Happy Birthday, Huck Finn!

Happy Birthday, Huck Finn!

The Adventures of Huckleberry Finn was published today! Authored by Mark Twain (whose real name was Samuel Clemens, for those of you who will appreciate that fun fact) and perhaps one of the most banned novels in school curriculums, Huckleberry Finn is one of the most iconic characters in all of American literature, and his story has been rolling off the printing presses since 1885. Yet don’t blame the “snowflakes” for the backlash to The Adventures of Huckleberry Finn, for it didn’t take a month after the novel’s initial publication for librarians in Concord, Massachusetts to deem it “trash” and “suitable only …

Censorship: A Literary Tug of War

Censorship: A Literary Tug of War

Book Culture

Censorship is everywhere and the general assumption is that it’s for the utmost moral reasoning. From a young age, people instantly recognize the bleeps on TV and know they weren’t supposed to hear the naughty words coming from the screen. It’s so ingrained in us so young that no one thinks to question it until adulthood. People go through an equal amount of experiences that hopefully allowed their skin to thicken to such things no rational person would pepper into a child’s ever-developing brain. However, there is indeed a large divide between an obscenity being blurted out and something much …

135 Years of ‘Huckleberry Finn’

135 Years of ‘Huckleberry Finn’

“Right is right, and wrong is wrong, and a body ain’t got no business doing wrong when he ain’t ignorant and knows better.” – Goodreads  Image Via Time Mark Twain (real name Samuel Langhorne Clemens), was born on Nov. 30th in the small town of Florida, MO as the sixth child to John Marshall and Jane Lampton Clemens. When Samuel was twelve, his father died of pneumonia, and Samuel was forced to leave school to become a printer’s apprentice. Samuel found his enjoyment of writing when he began working for Orion’s newspaper as a printer and editorial assistant. By the …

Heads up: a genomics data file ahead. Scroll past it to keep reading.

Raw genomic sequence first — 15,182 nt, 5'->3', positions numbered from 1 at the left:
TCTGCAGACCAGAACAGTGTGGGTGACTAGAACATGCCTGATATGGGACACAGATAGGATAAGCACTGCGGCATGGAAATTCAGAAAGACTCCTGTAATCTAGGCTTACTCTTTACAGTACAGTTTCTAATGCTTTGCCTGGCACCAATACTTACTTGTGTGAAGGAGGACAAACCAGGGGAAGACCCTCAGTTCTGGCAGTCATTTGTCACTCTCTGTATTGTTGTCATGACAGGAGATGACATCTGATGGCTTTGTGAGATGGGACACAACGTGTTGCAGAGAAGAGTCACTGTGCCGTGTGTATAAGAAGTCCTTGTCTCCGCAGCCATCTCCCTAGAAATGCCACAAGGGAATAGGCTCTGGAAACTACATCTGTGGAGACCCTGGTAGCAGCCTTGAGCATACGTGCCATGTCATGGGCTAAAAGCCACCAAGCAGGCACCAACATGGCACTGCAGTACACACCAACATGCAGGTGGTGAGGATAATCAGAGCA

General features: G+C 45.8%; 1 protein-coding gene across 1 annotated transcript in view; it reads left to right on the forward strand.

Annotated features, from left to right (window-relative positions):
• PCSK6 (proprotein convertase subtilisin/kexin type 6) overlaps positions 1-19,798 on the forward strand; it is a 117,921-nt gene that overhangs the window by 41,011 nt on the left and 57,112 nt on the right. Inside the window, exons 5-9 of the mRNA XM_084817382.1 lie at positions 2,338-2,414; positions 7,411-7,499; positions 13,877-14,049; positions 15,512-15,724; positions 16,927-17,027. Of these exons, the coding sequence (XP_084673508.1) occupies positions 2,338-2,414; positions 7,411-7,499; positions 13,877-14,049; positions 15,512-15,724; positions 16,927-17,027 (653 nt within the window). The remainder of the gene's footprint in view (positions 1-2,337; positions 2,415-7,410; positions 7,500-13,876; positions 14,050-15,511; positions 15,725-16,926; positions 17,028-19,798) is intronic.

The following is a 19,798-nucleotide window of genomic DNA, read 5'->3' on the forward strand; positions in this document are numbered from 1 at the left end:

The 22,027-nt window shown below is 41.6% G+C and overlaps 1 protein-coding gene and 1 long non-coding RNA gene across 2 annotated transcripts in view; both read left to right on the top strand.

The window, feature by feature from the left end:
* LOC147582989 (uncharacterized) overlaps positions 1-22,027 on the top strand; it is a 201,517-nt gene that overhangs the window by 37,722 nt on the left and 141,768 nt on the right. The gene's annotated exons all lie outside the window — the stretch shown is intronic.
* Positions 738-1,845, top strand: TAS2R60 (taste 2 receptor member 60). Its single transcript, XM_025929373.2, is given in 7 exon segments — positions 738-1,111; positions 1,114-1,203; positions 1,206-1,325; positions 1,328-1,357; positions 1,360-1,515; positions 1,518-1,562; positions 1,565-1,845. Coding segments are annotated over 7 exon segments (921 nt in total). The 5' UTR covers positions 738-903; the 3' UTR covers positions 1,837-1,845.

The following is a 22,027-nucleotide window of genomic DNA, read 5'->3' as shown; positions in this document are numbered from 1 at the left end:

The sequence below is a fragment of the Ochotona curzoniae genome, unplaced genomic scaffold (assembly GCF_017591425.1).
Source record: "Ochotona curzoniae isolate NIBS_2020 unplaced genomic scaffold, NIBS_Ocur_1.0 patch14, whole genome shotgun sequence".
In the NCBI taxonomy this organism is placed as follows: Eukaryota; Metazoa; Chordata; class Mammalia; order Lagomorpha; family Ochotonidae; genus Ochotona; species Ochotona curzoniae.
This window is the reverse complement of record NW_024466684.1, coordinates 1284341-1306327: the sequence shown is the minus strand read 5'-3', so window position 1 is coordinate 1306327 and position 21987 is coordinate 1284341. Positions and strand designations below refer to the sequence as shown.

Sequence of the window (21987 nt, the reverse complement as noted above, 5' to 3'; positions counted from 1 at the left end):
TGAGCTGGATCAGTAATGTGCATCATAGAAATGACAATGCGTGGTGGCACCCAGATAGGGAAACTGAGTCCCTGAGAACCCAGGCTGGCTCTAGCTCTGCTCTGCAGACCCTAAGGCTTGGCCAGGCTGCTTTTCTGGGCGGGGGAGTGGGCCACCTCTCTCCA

The Impact These 2 ‘Coming of Age’ Novels Had on Me

The Impact These 2 ‘Coming of Age’ Novels Had on Me

Book Culture

How do books touch us in such profound ways? The impact that books have on readers has a lot to do with the time in their lives at which people read them. When the narrative of a book aligns with or mirrors the experience a reader is going through, a powerful lasting impression is left upon that person. When I first read J.D. Salinger’s The Catcher in the Rye in my sophomore year of high school, I connected with the main character Holden Caulfield immediately. His mental dilemma regarding the authenticity of the adult world was a topic I identified with …

Booze & Books(tr): 7 Cocktail Pairings to Get You Lit(erary)

Booze & Books(tr): 7 Cocktail Pairings to Get You Lit(erary)

Book Culture

It’s Thirsty Thursday, and Bookstr is bringing you Booze & Books, our newest weekly feature dedicated to drinking games and booze-book pairings. This week, we’re bringing you another booze & book pairing. Our recommendation? Any booze and any book. Since that’s a little too general, we’re going to be paring classic & popular novels with cocktails to help you get what all the buzz is about. Admittedly, some of these cocktails are pretty vile. But since vile people often feature heavily in books, the drinks make for appropriate pairings. (That is, these cocktails are nasty unless you actually WANT to …